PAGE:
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Multicolor Pearl Strands
A New Rainbow of Pearls

Just when you thought we reached the rainbow's end as far as Tahitian pearl colors go, there has been a rash of sightings of stunning hues rarely seen before. A clue to the sudden proliferation of these exotic shades is the fact that most of them are found in multicolor strands where they join in a large array of hues. "Production of certain colors has always been so limited dealers could never get enough of them to make necklaces," says Alex Vock of ProVockative Gems in New York. "Multicolor strands have allowed the trade to make use of rare and uncommon colors on a regular basis."

Don't get the wrong idea. The sudden appearance of sky-blue, dawn-pink, and bronze-red Tahitian cultured pearls, to name a few of the new hues frequently encountered in multicolor strands, doesn't mean these shades are any less rare. It just means that Tahitian pearl specialists have discovered a way to dispose of the scarcer splendors they amassed over the years. Indeed, when Robert Wan, who produces at least 50 percent of all French Polynesia's pearls, held his second trade-only auction in March of this year, he offered dozens of superb multicolor necklaces. At his first auction in September 1998, Wan had offered just one or two such pieces.

Ironically, multicolors are nothing new. Tahitian pearl pioneer Sal Assael of Assael International in New York made them 20 years ago. Back then, however, they were considered strictly a novelty. Even now, some specialists in South Sea pearls view multicolors as a fleeting fashion born of necessity. But others view them as a lasting new staple inspired by profound attitude changes about pearls. "Thanks to Tahiti, the pearl is now regarded as a colored stone," says Pamela Butler of Ocean Gem Pearl Corp. in San Francisco. "The multicolor strand is a celebration of this fact."

Nevertheless, some dealers who do not share Butler's belief in multicolors fear the trend is showing signs of fatigue. They're misreading the signs. Multicolors are no longer an answer to a problem of what to do with odds and ends. They have become an innovative genre of South Sea pearl jewelry in their own right. What's more, this genre is inspiring dealers and designers to take full advantage of the enormous diversity of colors and tones they are finding in pearls from Australia, Indonesia, and the Philippines—not just those from Tahiti.

As a result, this holiday season the guiding aesthetic principle for making what one dealer calls "the color-medley South Sea pearl necklace" will be this: Anything goes. Not only will jewelers find strands of black and white multicolors but they will find strands mixing every category of South Sea pearl to give the fullest variety of colors yet seen in these strands. Expect to see Tahitian blacks and grays combined with Australian and Indonesian whites, pinks, creams, and yellows.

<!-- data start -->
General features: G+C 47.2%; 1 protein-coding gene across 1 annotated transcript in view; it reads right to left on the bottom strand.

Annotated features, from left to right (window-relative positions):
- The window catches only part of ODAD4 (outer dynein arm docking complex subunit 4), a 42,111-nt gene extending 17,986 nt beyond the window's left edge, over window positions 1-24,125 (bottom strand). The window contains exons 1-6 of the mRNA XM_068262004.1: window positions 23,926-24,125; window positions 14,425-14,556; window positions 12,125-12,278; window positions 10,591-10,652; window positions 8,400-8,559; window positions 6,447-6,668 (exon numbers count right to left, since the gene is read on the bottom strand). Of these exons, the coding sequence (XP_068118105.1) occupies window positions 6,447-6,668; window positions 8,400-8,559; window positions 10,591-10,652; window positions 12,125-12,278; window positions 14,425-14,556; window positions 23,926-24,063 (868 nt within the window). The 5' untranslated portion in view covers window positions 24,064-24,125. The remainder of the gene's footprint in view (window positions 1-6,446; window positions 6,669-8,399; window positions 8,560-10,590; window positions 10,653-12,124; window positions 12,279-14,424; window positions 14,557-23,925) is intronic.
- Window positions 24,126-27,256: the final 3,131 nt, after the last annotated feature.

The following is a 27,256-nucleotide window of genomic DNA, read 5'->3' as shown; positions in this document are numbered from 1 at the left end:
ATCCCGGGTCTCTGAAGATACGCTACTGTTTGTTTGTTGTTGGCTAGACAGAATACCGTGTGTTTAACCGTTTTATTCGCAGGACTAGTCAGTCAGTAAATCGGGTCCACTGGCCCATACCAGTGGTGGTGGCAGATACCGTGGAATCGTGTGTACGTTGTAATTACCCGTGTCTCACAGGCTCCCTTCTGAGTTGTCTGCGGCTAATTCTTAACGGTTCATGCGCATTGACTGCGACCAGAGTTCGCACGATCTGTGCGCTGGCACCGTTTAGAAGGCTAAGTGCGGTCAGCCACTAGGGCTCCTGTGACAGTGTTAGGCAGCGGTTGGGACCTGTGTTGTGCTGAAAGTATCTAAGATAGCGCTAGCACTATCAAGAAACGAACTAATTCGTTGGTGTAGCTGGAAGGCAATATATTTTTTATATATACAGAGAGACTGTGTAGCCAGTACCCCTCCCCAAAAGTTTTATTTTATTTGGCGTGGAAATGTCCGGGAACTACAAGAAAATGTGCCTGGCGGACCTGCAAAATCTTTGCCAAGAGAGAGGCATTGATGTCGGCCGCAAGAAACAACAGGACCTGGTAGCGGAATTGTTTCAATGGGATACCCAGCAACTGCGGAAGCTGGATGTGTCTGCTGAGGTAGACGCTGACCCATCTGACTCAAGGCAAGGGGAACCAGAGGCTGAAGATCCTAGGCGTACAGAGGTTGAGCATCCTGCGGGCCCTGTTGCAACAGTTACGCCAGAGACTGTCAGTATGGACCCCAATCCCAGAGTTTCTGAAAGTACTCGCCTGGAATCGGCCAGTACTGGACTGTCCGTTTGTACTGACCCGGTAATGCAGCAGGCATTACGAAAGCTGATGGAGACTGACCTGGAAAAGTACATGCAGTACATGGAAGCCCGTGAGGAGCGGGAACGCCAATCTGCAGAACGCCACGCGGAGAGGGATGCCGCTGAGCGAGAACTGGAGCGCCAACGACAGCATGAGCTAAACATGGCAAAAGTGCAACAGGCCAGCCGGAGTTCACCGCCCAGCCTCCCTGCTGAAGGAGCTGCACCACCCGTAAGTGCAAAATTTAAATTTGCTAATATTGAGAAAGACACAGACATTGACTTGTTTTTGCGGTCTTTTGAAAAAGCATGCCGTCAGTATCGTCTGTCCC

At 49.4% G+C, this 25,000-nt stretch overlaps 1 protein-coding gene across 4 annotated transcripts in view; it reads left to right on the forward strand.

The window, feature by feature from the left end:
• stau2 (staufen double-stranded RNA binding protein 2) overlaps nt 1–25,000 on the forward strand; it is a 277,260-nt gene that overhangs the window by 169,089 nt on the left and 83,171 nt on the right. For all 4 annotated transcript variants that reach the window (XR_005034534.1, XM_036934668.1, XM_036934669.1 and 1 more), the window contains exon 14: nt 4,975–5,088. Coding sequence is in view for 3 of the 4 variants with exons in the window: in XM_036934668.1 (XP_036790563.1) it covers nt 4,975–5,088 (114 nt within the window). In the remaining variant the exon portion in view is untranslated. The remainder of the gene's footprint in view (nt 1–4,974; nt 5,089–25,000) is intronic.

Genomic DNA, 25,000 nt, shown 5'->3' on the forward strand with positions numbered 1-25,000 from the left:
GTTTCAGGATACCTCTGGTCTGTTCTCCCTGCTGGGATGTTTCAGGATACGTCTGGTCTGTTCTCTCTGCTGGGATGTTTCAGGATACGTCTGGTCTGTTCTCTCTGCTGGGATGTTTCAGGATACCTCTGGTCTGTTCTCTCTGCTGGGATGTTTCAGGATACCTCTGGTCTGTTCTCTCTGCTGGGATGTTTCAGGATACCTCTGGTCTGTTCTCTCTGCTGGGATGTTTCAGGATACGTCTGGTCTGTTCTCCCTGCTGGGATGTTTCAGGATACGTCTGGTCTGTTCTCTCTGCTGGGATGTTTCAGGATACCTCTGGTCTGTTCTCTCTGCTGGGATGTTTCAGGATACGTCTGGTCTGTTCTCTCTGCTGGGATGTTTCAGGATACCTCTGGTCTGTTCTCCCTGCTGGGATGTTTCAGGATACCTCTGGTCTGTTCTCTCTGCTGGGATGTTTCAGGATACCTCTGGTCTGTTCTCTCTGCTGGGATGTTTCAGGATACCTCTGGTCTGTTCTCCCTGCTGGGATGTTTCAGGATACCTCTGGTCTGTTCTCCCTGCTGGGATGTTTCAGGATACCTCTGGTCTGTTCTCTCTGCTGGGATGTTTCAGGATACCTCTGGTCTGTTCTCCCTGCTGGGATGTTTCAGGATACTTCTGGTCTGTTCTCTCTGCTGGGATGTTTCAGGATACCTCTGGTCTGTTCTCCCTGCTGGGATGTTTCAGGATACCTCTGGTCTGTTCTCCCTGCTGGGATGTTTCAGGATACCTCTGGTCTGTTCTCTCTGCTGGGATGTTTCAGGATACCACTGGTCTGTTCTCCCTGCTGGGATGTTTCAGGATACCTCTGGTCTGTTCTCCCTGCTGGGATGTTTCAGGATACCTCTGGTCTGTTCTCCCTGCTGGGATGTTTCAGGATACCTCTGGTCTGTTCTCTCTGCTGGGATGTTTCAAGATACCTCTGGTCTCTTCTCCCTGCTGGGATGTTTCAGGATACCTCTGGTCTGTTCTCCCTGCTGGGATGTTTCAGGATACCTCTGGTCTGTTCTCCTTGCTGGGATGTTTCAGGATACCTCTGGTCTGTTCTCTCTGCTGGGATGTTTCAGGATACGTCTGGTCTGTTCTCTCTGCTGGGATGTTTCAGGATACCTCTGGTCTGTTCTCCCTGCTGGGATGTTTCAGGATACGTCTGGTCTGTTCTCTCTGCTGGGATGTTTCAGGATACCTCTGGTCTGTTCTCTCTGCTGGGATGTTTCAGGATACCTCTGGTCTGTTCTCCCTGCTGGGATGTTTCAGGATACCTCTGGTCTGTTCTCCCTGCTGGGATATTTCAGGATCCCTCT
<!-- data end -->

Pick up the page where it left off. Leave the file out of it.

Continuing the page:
SOFT BLENDS AND SHARP CONTRASTS

There are two schools of thought on composing South Sea multicolor strands. The first and far smaller school espouses multicolors that are subtle in their diversity, comprised of softly-blended hues and homogeneous dark, medium, or light tones. Although pearls in these necklaces can be of multiple origins, they usually aren't since strands are divided into three distinct tone categories: black, silver/gray, and white/yellow. For the most part, pearls in black and silver/gray strands are Tahitian and those in the whites and creams tend to be Australian and Indonesian. "The multicolor strand is evolving into a very refined and elegant form of jewelry," says Ocean Gem's Francoise Gougher.

That is still a minority opinion, however. Most dealers feel multicolors should be jazzy and vibrant, sometimes extremely so. Hence they make strands that are highly contrasting, rather than complementary, from a standpoint of both hue and tone. The only elements they keep consistent are shape and, to a lesser extent, luster and complexion. As for shape, there are three popular options: rounds, drops and, new this year, circles (pearls with natural grooves in them).

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<p>Just when you thought we reached the rainbow's end as far as Tahitian pearl colors go, there has been a rash of sightings of stunning hues rarely seen before. A clue to the sudden proliferation of these exotic shades is the fact that most of them are found in multicolor strands where they join in a large array of hues. "Production of certain colors has always been so limited dealers could never get enough of them to make necklaces," says Alex Vock of ProVockative Gems in New York. "Multicolor strands have allowed the trade to make use of rare and uncommon colors on a regular basis."</p>